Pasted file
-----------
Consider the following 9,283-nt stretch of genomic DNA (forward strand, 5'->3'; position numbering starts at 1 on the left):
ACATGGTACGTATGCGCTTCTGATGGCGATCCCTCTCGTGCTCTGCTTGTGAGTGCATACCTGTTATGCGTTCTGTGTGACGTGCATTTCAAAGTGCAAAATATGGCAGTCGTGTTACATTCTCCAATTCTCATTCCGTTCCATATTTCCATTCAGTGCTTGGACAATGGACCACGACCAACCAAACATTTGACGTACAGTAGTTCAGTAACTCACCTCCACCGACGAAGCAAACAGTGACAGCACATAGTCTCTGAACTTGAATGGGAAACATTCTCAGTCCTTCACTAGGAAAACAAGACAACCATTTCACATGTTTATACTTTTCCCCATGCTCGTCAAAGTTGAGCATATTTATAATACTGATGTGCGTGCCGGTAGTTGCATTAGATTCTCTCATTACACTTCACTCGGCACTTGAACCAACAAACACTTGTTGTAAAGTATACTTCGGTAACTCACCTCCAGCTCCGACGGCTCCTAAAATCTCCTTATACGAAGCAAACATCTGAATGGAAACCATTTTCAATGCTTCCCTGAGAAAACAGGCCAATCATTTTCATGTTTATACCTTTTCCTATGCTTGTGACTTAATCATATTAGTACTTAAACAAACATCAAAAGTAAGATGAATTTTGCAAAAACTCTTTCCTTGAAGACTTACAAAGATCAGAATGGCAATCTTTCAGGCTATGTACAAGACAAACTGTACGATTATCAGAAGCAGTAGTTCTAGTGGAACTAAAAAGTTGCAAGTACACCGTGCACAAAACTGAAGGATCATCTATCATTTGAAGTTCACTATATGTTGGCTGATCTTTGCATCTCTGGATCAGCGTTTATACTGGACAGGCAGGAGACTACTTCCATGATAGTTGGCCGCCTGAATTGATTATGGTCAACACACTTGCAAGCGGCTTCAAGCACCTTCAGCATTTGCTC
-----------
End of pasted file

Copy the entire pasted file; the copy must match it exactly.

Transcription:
Consider the following 9,283-nt stretch of genomic DNA (forward strand, 5'->3'; position numbering starts at 1 on the left):
ACATGGTACGTATGCGCTTCTGATGGCGATCCCTCTCGTGCTCTGCTTGTGAGTGCATACCTGTTATGCGTTCTGTGTGACGTGCATTTCAAAGTGCAAAATATGGCAGTCGTGTTACATTCTCCAATTCTCATTCCGTTCCATATTTCCATTCAGTGCTTGGACAATGGACCACGACCAACCAAACATTTGACGTACAGTAGTTCAGTAACTCACCTCCACCGACGAAGCAAACAGTGACAGCACATAGTCTCTGAACTTGAATGGGAAACATTCTCAGTCCTTCACTAGGAAAACAAGACAACCATTTCACATGTTTATACTTTTCCCCATGCTCGTCAAAGTTGAGCATATTTATAATACTGATGTGCGTGCCGGTAGTTGCATTAGATTCTCTCATTACACTTCACTCGGCACTTGAACCAACAAACACTTGTTGTAAAGTATACTTCGGTAACTCACCTCCAGCTCCGACGGCTCCTAAAATCTCCTTATACGAAGCAAACATCTGAATGGAAACCATTTTCAATGCTTCCCTGAGAAAACAGGCCAATCATTTTCATGTTTATACCTTTTCCTATGCTTGTGACTTAATCATATTAGTACTTAAACAAACATCAAAAGTAAGATGAATTTTGCAAAAACTCTTTCCTTGAAGACTTACAAAGATCAGAATGGCAATCTTTCAGGCTATGTACAAGACAAACTGTACGATTATCAGAAGCAGTAGTTCTAGTGGAACTAAAAAGTTGCAAGTACACCGTGCACAAAACTGAAGGATCATCTATCATTTGAAGTTCACTATATGTTGGCTGATCTTTGCATCTCTGGATCAGCGTTTATACTGGACAGGCAGGAGACTACTTCCATGATAGTTGGCCGCCTGAATTGATTATGGTCAACACACTTGCAAGCGGCTTCAAGCACCTTCAGCATTTGCTC